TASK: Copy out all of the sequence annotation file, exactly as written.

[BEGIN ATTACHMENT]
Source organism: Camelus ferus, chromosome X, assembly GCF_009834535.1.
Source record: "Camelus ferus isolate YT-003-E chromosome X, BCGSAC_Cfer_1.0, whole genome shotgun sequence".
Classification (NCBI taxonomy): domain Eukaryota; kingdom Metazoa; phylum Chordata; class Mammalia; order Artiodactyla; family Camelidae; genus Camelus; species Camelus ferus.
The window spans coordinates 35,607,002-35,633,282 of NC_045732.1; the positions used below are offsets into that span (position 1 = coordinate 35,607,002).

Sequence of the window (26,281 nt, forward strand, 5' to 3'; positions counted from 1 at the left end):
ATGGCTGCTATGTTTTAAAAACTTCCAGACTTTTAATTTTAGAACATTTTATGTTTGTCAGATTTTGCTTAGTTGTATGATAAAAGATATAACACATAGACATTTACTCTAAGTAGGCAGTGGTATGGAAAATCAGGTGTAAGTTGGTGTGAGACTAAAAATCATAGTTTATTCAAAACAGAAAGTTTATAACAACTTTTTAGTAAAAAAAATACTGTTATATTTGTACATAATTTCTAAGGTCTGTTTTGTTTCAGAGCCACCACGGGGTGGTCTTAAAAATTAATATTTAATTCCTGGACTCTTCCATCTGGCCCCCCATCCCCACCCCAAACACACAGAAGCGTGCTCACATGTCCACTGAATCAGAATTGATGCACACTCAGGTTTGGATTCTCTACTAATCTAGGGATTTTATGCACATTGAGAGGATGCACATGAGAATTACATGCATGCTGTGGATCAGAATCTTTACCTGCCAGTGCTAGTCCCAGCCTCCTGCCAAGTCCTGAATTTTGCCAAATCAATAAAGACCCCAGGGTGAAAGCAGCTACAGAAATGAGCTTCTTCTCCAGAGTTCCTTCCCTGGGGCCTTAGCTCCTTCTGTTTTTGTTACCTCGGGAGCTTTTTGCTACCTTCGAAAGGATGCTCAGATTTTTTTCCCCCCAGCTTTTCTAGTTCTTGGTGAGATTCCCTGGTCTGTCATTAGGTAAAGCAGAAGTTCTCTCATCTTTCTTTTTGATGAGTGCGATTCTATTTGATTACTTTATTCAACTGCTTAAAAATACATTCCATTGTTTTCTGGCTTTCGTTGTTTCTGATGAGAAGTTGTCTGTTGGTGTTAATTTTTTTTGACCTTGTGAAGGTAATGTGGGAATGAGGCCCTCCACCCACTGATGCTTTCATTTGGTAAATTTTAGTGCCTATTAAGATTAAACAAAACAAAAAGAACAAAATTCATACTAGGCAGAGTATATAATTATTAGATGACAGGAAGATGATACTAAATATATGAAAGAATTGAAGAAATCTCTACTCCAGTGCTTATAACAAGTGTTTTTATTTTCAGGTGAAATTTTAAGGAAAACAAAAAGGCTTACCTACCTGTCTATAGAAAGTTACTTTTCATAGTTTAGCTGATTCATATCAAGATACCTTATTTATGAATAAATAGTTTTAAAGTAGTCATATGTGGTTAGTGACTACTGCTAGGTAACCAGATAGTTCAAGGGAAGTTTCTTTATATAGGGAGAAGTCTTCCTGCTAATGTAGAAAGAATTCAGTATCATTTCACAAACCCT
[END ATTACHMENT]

Source organism: Camelus ferus, chromosome X, assembly GCF_009834535.1.
Source record: "Camelus ferus isolate YT-003-E chromosome X, BCGSAC_Cfer_1.0, whole genome shotgun sequence".
Classification (NCBI taxonomy): domain Eukaryota; kingdom Metazoa; phylum Chordata; class Mammalia; order Artiodactyla; family Camelidae; genus Camelus; species Camelus ferus.
The window spans coordinates 35,607,002-35,633,282 of NC_045732.1; the positions used below are offsets into that span (position 1 = coordinate 35,607,002).

Sequence of the window (26,281 nt, forward strand, 5' to 3'; positions counted from 1 at the left end):
ATGGCTGCTATGTTTTAAAAACTTCCAGACTTTTAATTTTAGAACATTTTATGTTTGTCAGATTTTGCTTAGTTGTATGATAAAAGATATAACACATAGACATTTACTCTAAGTAGGCAGTGGTATGGAAAATCAGGTGTAAGTTGGTGTGAGACTAAAAATCATAGTTTATTCAAAACAGAAAGTTTATAACAACTTTTTAGTAAAAAAAATACTGTTATATTTGTACATAATTTCTAAGGTCTGTTTTGTTTCAGAGCCACCACGGGGTGGTCTTAAAAATTAATATTTAATTCCTGGACTCTTCCATCTGGCCCCCCATCCCCACCCCAAACACACAGAAGCGTGCTCACATGTCCACTGAATCAGAATTGATGCACACTCAGGTTTGGATTCTCTACTAATCTAGGGATTTTATGCACATTGAGAGGATGCACATGAGAATTACATGCATGCTGTGGATCAGAATCTTTACCTGCCAGTGCTAGTCCCAGCCTCCTGCCAAGTCCTGAATTTTGCCAAATCAATAAAGACCCCAGGGTGAAAGCAGCTACAGAAATGAGCTTCTTCTCCAGAGTTCCTTCCCTGGGGCCTTAGCTCCTTCTGTTTTTGTTACCTCGGGAGCTTTTTGCTACCTTCGAAAGGATGCTCAGATTTTTTTCCCCCCAGCTTTTCTAGTTCTTGGTGAGATTCCCTGGTCTGTCATTAGGTAAAGCAGAAGTTCTCTCATCTTTCTTTTTGATGAGTGCGATTCTATTTGATTACTTTATTCAACTGCTTAAAAATACATTCCATTGTTTTCTGGCTTTCGTTGTTTCTGATGAGAAGTTGTCTGTTGGTGTTAATTTTTTTTGACCTTGTGAAGGTAATGTGGGAATGAGGCCCTCCACCCACTGATGCTTTCATTTGGTAAATTTTAGTGCCTATTAAGATTAAACAAAACAAAAAGAACAAAATTCATACTAGGCAGAGTATATAATTATTAGATGACAGGAAGATGATACTAAATATATGAAAGAATTGAAGAAATCTCTACTCCAGTGCTTATAACAAGTGTTTTTATTTTCAGGTGAAATTTTAAGGAAAACAAAAAGGCTTACCTACCTGTCTATAGAAAGTTACTTTTCATAGTTTAGCTGATTCATATCAAGATACCTTATTTATGAATAAATAGTTTTAAAGTAGTCATATGTGGTTAGTGACTACTGCTAGGTAACCAGATAGTTCAAGGGAAGTTTCTTTATATAGGGAGAAGTCTTCCTGCTAATGTAGAAAGAATTCAGTATCATTTCACAAACCCT